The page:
Thus, Jones' admiration for Moorish design embraces also the universal quality of this style. Though markedly different than other design styles, Moorish design nonetheless embodies the principles at the core of beauty and architectural aesthetics.

One would expect that such high praise for Moorish design in a book as prominent as Jones' would promote a revival of Moorish style in Victorian buildings. Despite Jones' elevation of this style as an expression of faith, however, Moorish design more commonly held "pleasurable and often erotic associations" for the Victorian public in the 1850s and '60s and "this quality of association...limited the context within which an Eastern style was appropriate" (Hackford). The Crystal Palace from the 1851 Great Exhibition constituted a prominent example of Moorish architecture; this building, however, falls into the category of "exhibition architecture," rather than "Christian, civic, or commercial architecture," which may have made Moorish design seem more legitimate (Hackford).

Hackford points in particular to Ruskin and Pugin as thinkers who rejected Moorish design. One can see the differences between Jones and Ruskin's perceptions of Moorish architecture in Ruskin's The Seven Lamps of Architecture (as Paul L. Sawyer describes it). In this work, Ruskin looks toward architectural principles as "the actual expression of the some ultimate nerve or fibre of the mighty laws which govern the moral world" (Ruskin, as quoted by Sawyer). For Ruskin, then, moral principles underpin ideal architectural rules and practices. Similarly, Ruskin views the sacrifice of building a large structure as reflecting a desirable moral condition (Sawyer). Ruskin's focus on the moral elements of architecture would have clearly been in conflict with the perceived immorality of Moorish culture during this period; however, for scholars like Jones, Moorish design represents a glorification of those principles that make architecture an important expression of beauty and human creation.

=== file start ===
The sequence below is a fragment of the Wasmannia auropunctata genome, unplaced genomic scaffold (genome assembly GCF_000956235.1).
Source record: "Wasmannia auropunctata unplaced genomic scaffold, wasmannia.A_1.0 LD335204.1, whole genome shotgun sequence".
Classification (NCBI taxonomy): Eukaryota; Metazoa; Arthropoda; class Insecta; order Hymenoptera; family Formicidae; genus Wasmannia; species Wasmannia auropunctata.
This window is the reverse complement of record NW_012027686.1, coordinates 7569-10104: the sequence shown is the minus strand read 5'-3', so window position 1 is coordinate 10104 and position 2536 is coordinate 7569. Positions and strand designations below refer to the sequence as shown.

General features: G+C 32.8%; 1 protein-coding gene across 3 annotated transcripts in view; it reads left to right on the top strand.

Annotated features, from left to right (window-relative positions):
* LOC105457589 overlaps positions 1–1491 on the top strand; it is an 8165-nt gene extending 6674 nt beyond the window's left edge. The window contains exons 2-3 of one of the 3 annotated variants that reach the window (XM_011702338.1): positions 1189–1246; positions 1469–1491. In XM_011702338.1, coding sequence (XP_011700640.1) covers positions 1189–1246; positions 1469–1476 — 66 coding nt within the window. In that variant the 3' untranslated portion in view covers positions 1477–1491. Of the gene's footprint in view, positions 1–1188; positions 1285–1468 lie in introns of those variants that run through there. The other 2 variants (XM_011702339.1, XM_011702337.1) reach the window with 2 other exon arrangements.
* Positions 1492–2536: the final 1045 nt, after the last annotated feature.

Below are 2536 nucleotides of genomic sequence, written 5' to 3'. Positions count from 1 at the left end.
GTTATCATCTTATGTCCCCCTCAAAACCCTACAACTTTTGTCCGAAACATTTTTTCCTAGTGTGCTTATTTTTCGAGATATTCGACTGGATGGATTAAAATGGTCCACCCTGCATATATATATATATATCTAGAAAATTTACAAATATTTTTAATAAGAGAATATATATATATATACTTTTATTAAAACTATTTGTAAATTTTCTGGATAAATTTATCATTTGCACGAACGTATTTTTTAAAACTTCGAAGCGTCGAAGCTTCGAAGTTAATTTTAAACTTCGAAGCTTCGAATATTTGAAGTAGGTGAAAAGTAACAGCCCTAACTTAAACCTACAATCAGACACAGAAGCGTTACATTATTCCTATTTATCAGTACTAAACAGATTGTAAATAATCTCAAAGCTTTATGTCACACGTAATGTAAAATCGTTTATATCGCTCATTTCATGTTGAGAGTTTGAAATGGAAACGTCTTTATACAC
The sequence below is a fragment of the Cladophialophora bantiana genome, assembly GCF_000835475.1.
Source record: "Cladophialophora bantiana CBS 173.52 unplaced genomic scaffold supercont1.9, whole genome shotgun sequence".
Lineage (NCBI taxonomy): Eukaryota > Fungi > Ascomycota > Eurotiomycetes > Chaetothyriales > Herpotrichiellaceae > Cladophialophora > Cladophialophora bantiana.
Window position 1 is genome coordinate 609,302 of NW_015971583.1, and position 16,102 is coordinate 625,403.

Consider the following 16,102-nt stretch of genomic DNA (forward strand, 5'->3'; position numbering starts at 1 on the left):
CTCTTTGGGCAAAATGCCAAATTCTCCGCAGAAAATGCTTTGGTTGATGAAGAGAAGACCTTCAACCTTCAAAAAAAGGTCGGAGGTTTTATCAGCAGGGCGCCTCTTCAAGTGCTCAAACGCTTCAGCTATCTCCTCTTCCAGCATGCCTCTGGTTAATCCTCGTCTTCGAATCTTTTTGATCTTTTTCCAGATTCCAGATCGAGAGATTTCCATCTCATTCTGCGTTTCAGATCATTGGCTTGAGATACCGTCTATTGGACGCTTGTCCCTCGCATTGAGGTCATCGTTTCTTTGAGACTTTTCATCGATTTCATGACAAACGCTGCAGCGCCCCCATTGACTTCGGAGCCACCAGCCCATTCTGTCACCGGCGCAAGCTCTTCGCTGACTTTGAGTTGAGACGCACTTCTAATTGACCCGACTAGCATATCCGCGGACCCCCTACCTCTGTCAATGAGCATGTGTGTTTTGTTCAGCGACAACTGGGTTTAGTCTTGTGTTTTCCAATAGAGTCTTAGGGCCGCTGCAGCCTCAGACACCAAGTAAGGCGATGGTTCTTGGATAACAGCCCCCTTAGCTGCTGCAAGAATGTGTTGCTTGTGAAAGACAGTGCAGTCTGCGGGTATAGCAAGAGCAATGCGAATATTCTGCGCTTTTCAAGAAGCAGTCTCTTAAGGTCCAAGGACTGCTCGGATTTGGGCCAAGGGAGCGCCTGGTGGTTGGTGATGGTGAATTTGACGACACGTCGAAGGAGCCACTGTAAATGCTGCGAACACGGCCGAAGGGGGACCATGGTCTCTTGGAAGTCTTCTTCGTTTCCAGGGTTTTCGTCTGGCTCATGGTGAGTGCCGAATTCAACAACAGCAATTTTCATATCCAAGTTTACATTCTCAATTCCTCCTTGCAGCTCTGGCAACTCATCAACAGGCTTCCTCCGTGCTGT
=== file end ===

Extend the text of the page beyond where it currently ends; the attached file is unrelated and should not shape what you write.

The McGraw-Hill Dictionary of Art defines Moorish architecture as the Muslim architecture in Spain that developed in large part from the 8th century until 1492, during the Muslim occupation of that area. Several important examples of this style include the Alhambra in Granada and the Alcazar in Seville.

Questions

1. Do other types of design in the Victorian era use geometric forms in a similar way?

2. How does the renewed interest in Moorish design compare to revivals of other styles in the Victorian era, such as the Gothic revival?

3. How does the use of natural principles in Moorish design (as Jones describes it) compare to representations of nature in other design styles?

4. The interest in Moorish design and some thinkers' rejection of it obviously involves Western perceptions of the non-Western world at the time. Have other works we have studied this semester reflected Victorian attitudes toward other cultures?

References

Hackford, Terry Reece. "The Great Exhibition and Moorish Architecture and Design in Great Britain." www.victorianweb.org. Viewed 18 November 2004.

Jones, Owen. The Grammar of Ornament. London: Day & Son, Ltd, 1856

"Moorish Architecture (Spain)." McGraw-Hill Dictionary of Art 1969 ed., vol. 4

Nash, John. Views of the Royal Pavilion. London: Cross River Press, 1991.

Sawyer, Paul L. "The Meaning of Architecture." Ruskin's Poetic Argument: The Design of the Major Works. Ithaca, N.Y.: Cornell University Press, 1985. Pp. 84-89.


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Last modified 21 November 2004